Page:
More than 60 million people visit Italy each year, and there’s an endless number of reasons why. Experienced travelers say this Mediterranean country is more than a destination. Italy is a way of life, and once you set foot on Italian soil, you’ll understand what that means. The sights, sounds, and flavors of Italy are unlike anywhere else in the world. The more you explore, the more you’ll want to see. With 20 regions to choose from, you can choose from countless unique experiences and unforgettable locales.

01Arriving There

Most travelers flying in from abroad land in Rome, Florence, Milan, or Venice. Once you’ve landed, you can easily head to other destinations from the airport. Taxis can be pricey. Taking a bus or train is generally a much cheaper option, depending on which city you touch down in. All major cities in Italy have efficient public transportation, both buses and metros or underground train lines. Remember to validate your bus or train tickets using one of the validation machines once you’re on board, or you'll face a fine. In Venice, jump aboard one of the small public transport ferries to reach your destination.

decorFun Fact

Italy is the fifth most visited country in the world, welcoming some 46 million foreign visitors annually. It’s also the fifth most populous country in Europe.

02How To Make the Most of Your Time

In some countries, the best travel experiences are those far from the well-beaten path. In Italy, there is great potential for a life-changing encounter no matter where you choose to go. Italy is about the same size as California. It's better to immerse yourself in a smaller number of outstanding experiences than to squeeze in a large number of famous sites just to tick them off your list. Follow your interests. Car enthusiasts can get their fix in Modena with a tour through the Lamborghini, Pagani, or Ferrari factories. If you're a foodie, discover the regional flavors from cuisines across Italy. Consider one of the intriguing food tours or cooking classes in Rome. Or, arrange a truffle-hunting expedition in San Miniato.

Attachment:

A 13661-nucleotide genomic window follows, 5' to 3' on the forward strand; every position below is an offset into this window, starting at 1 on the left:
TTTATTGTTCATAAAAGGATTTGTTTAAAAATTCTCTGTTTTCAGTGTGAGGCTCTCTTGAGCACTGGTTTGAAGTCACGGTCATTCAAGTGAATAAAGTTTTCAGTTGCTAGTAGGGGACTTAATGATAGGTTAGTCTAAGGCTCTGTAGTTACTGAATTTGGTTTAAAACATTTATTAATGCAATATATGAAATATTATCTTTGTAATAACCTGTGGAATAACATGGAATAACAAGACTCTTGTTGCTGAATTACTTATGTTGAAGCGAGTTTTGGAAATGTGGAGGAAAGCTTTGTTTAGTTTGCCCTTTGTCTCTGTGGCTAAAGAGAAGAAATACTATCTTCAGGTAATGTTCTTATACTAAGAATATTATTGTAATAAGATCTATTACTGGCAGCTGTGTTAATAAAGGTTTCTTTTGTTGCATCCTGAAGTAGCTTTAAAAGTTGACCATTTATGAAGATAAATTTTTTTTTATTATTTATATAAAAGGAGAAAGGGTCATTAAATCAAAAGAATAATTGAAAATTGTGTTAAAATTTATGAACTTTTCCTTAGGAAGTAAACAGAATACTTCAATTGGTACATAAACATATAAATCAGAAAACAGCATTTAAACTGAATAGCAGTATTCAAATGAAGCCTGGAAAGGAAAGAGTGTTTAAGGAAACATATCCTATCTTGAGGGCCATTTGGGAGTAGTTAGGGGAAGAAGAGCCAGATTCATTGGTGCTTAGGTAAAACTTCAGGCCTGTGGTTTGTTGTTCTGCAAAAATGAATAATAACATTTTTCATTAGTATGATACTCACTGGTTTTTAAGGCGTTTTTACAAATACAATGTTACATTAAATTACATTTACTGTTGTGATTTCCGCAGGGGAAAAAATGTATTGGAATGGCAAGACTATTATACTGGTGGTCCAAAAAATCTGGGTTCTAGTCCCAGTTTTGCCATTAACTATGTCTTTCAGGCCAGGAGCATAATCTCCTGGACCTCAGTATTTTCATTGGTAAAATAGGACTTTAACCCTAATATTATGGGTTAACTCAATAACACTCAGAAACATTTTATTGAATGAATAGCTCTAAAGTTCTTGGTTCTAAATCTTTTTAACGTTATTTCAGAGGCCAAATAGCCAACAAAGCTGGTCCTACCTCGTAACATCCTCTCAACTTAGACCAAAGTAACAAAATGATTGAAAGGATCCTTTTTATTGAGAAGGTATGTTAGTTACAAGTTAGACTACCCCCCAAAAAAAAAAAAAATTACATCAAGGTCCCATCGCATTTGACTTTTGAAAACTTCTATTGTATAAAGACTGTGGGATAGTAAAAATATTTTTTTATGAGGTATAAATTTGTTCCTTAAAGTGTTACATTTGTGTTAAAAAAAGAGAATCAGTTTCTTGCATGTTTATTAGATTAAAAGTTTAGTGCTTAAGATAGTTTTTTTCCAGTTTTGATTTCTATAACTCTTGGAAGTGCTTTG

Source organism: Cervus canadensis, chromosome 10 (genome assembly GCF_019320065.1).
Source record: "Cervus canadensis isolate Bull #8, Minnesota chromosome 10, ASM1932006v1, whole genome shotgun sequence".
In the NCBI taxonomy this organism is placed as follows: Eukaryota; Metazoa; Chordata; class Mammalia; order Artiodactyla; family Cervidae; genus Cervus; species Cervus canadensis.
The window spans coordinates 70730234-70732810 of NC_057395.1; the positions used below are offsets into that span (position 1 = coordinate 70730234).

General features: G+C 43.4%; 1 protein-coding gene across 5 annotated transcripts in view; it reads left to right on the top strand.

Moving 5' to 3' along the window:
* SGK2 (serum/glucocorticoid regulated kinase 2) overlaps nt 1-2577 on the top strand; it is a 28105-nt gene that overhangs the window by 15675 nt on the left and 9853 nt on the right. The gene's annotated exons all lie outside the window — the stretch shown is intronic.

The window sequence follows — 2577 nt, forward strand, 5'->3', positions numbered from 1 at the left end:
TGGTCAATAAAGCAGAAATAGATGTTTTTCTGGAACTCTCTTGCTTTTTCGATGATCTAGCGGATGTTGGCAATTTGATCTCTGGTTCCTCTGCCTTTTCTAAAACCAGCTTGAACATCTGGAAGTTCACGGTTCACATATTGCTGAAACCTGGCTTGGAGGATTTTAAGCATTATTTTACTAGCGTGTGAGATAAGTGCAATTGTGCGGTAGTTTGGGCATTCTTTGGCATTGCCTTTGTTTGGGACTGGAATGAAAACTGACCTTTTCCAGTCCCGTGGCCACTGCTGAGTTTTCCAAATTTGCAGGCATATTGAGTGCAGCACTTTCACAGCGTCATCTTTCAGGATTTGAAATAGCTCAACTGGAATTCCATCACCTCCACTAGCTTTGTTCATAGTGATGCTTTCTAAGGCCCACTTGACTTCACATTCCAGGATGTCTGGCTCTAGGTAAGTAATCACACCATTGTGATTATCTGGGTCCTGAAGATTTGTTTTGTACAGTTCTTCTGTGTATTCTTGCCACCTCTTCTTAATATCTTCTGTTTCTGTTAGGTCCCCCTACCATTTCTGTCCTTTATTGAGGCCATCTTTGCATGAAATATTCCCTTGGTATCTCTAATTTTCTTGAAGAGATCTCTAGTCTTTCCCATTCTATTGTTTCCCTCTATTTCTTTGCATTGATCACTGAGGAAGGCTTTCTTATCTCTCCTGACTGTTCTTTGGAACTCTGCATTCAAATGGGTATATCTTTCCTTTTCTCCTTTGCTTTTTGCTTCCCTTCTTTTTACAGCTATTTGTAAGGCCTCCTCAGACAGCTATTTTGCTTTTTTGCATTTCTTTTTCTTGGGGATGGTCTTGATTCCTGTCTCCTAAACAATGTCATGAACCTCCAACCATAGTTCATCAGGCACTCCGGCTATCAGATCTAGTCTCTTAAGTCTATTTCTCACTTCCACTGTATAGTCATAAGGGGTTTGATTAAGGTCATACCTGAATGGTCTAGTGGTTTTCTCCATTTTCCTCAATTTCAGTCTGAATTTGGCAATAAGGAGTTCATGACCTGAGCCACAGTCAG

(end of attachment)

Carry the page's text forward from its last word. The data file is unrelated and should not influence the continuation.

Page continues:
03Live Like a Local

To fit in with the locals, learn some Italian before landing in the country. When entering a shop or restaurant, Italians greet the proprietor, host, or hostess with "buongiorno" for "good morning" or "buona sera" for "good evening." Learn to fit in with the rhythm of the local population. Many Italians prefer a laid back lifestyle. Rushing from one place to the next is not a part of their everyday routines. Enjoy sleeping in and try to adapt to this more relaxed way of life while you're visiting Italy. Don't be alarmed if a local greets you with a kiss on each cheek. This is a common practice among Italians. Most shops and restaurants in Italy close down for a few hours in the midday, a break called "la pausa." Take advantage of this time to grab a nap and re-energize.

04What to Avoid

Tourism is a huge industry in Italy. Enjoy your time exploring, but remember that there are local customs and expectations for visitors here. Believe it or not, some people make a big mistake during conversations with Italians: they ask about the mafia. Italians consider this to be a rude, uncomfortable topic. Avoid major faux pas such as being loud, or rude, or putting your feet on a table or chair. You'll likely see signs outside of religious buildings regarding attire. When visiting a church or cathedral, cover your legs and shoulders. Don't depend solely on your credit card. Always carry some cash, in small denominations.